Cleary: Well, CalRecycle and the City of San Diego have been in constant contact since this regulation has been put into place. CalRecycle is fully aware of the hurdles that the City of San Diego faced, which included not having all of its residents subscribe to the organic waste program. Additionally, the city had to purchase additional vehicles to collect the waste. We had to hire sanitation drivers to drive those vehicles, and we had to put a contract in place to purchase those additional containers that were busy rolling out this week. CalRecycle is aware of these obstacles, and many other jurisdictions throughout the state are having similar issues. And because we've been in contact with them and because we've been working with them, they're not concerned about the 2022 deadline, the January 1. That's when the regulations took effect, and enforcement begins in 2024. We're firmly in the implementation phase, and we're well ahead of the rollout schedule for city homes. The biggest issue we had was the purchase and receiving trucks. We purchased our trucks in July of 2021, and we're just now starting to receive those trucks to support this program. The City of San Diego is competing with all the other jurisdictions and all the other waste collectors who had to go out and purchase similar vehicles to do this work. And it's taking quite a bit longer to receive those vehicles than we had anticipated.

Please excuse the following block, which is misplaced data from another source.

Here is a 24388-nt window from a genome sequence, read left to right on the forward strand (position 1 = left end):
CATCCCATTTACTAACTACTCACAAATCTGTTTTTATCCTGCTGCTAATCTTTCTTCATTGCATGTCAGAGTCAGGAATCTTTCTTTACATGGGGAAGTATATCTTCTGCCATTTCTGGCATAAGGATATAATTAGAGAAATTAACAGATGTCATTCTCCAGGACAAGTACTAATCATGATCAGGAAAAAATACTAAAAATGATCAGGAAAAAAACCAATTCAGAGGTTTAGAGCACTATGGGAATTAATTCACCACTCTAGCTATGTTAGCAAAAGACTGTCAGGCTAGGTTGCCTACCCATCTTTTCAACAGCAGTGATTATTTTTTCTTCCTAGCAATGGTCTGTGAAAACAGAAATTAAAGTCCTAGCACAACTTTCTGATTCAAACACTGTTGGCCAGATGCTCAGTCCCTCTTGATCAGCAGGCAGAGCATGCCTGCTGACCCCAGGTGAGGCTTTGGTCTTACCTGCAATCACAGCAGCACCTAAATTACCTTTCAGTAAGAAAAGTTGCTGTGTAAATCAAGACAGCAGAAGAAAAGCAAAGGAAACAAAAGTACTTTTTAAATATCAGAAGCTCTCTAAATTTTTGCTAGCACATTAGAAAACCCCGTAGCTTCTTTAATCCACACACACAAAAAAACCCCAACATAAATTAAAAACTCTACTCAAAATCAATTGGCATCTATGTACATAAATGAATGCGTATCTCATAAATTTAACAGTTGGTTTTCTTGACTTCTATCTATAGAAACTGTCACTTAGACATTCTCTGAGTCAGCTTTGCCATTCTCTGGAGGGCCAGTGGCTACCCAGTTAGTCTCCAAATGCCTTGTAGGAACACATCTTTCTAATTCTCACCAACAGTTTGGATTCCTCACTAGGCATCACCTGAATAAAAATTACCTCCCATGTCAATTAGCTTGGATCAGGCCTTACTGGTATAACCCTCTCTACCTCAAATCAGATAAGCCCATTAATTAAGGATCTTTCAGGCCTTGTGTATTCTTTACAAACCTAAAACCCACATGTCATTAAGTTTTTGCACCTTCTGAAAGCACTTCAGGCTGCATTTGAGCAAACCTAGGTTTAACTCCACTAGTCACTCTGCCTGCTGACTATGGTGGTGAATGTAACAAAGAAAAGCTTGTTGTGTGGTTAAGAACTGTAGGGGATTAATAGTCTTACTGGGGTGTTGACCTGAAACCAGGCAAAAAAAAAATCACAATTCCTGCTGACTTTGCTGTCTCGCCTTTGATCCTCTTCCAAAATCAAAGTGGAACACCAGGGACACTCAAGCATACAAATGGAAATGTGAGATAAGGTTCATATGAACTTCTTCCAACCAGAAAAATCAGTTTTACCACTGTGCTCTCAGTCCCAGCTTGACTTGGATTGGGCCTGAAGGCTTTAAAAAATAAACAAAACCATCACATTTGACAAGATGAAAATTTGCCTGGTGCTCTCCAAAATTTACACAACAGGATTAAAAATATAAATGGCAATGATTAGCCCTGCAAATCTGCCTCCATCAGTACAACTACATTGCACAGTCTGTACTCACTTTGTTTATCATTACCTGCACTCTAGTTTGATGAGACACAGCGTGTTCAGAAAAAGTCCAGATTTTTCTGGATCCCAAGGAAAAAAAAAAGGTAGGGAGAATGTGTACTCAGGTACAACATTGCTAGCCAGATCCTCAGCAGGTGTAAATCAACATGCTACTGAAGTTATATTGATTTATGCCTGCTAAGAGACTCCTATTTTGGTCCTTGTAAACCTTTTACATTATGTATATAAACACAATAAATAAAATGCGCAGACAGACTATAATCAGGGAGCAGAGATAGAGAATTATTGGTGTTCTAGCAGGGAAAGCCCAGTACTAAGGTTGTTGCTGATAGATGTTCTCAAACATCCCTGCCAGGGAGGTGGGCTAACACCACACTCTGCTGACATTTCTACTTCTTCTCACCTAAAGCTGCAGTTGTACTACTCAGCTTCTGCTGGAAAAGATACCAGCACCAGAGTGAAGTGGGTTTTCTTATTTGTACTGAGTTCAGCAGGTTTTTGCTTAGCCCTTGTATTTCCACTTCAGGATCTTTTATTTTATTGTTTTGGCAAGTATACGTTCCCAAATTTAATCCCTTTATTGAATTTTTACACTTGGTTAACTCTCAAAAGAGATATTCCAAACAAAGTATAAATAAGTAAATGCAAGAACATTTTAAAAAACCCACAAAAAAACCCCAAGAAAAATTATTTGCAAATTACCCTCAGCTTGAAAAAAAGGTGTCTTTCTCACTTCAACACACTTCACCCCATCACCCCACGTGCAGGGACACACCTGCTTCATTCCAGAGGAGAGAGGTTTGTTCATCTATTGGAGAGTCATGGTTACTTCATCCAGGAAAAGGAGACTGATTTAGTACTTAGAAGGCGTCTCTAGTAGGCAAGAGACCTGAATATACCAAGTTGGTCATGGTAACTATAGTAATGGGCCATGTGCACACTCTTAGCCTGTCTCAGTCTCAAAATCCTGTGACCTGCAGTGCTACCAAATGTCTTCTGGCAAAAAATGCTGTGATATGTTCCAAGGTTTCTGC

The city says this is the single fastest and easiest way to combat climate change. What is the individual impact of recycling food waste?
Cleary: Anything sent to the landfill and anything allowed to decompose in the landfill creates methane gas. And methane gas is one of the largest contributors to global warming and greenhouse gases. So anything omitted from disposal to the landfill will help prevent methane gas from getting into the atmosphere.
How will the city be tracking the impact of this organic recycling program on carbon emissions?
Cleary: Good question, Jade, and I know that we've discussed that. At this point, I can't answer that question.
The rollout continues into the coming months. How can people find out when they'll receive their bins and organic waste recycling will start in their neighborhood?
Cleary: Residents can go to organicwasterecyclesd.org, and on that website there is a schedule. If you normally get your trash collected on a Wednesday, the rollout for green bins will be this January and February. And if you normally get your trash collected on a Tuesday, the rollout for green bins will be in July and August.